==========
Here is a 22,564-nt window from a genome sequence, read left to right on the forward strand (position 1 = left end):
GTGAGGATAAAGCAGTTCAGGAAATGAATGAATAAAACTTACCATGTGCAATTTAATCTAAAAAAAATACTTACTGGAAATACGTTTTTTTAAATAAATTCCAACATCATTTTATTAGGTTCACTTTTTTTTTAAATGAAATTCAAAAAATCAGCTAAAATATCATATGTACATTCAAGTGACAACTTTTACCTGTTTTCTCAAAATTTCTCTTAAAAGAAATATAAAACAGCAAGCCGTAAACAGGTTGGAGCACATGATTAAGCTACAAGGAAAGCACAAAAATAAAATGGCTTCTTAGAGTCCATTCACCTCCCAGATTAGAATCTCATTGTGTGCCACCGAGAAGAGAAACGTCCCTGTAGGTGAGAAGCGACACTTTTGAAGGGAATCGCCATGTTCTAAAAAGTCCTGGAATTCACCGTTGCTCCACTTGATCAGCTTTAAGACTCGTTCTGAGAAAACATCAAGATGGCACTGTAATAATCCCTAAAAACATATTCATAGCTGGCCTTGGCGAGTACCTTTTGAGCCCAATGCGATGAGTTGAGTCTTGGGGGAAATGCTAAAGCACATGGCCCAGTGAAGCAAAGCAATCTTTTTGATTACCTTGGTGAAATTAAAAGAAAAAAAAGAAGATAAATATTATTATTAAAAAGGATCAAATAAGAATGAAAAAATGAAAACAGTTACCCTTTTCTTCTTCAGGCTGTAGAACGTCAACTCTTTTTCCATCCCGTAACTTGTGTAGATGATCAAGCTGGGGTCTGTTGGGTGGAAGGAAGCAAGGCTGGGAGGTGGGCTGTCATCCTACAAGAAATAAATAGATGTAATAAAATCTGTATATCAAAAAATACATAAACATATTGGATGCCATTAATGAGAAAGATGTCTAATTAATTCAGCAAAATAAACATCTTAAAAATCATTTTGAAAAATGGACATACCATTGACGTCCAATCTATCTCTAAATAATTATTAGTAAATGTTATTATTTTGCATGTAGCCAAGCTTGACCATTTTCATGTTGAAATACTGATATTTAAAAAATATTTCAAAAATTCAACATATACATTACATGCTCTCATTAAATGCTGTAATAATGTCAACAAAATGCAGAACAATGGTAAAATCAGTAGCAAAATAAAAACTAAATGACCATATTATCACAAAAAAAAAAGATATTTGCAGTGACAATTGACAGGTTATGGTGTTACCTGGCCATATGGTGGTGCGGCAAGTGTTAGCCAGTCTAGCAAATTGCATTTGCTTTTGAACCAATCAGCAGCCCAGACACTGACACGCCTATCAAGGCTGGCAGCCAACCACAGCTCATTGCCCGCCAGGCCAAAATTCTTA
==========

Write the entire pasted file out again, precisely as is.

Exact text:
Here is a 22,564-nt window from a genome sequence, read left to right on the forward strand (position 1 = left end):
GTGAGGATAAAGCAGTTCAGGAAATGAATGAATAAAACTTACCATGTGCAATTTAATCTAAAAAAAATACTTACTGGAAATACGTTTTTTTAAATAAATTCCAACATCATTTTATTAGGTTCACTTTTTTTTTAAATGAAATTCAAAAAATCAGCTAAAATATCATATGTACATTCAAGTGACAACTTTTACCTGTTTTCTCAAAATTTCTCTTAAAAGAAATATAAAACAGCAAGCCGTAAACAGGTTGGAGCACATGATTAAGCTACAAGGAAAGCACAAAAATAAAATGGCTTCTTAGAGTCCATTCACCTCCCAGATTAGAATCTCATTGTGTGCCACCGAGAAGAGAAACGTCCCTGTAGGTGAGAAGCGACACTTTTGAAGGGAATCGCCATGTTCTAAAAAGTCCTGGAATTCACCGTTGCTCCACTTGATCAGCTTTAAGACTCGTTCTGAGAAAACATCAAGATGGCACTGTAATAATCCCTAAAAACATATTCATAGCTGGCCTTGGCGAGTACCTTTTGAGCCCAATGCGATGAGTTGAGTCTTGGGGGAAATGCTAAAGCACATGGCCCAGTGAAGCAAAGCAATCTTTTTGATTACCTTGGTGAAATTAAAAGAAAAAAAAGAAGATAAATATTATTATTAAAAAGGATCAAATAAGAATGAAAAAATGAAAACAGTTACCCTTTTCTTCTTCAGGCTGTAGAACGTCAACTCTTTTTCCATCCCGTAACTTGTGTAGATGATCAAGCTGGGGTCTGTTGGGTGGAAGGAAGCAAGGCTGGGAGGTGGGCTGTCATCCTACAAGAAATAAATAGATGTAATAAAATCTGTATATCAAAAAATACATAAACATATTGGATGCCATTAATGAGAAAGATGTCTAATTAATTCAGCAAAATAAACATCTTAAAAATCATTTTGAAAAATGGACATACCATTGACGTCCAATCTATCTCTAAATAATTATTAGTAAATGTTATTATTTTGCATGTAGCCAAGCTTGACCATTTTCATGTTGAAATACTGATATTTAAAAAATATTTCAAAAATTCAACATATACATTACATGCTCTCATTAAATGCTGTAATAATGTCAACAAAATGCAGAACAATGGTAAAATCAGTAGCAAAATAAAAACTAAATGACCATATTATCACAAAAAAAAAAGATATTTGCAGTGACAATTGACAGGTTATGGTGTTACCTGGCCATATGGTGGTGCGGCAAGTGTTAGCCAGTCTAGCAAATTGCATTTGCTTTTGAACCAATCAGCAGCCCAGACACTGACACGCCTATCAAGGCTGGCAGCCAACCACAGCTCATTGCCCGCCAGGCCAAAATTCTTA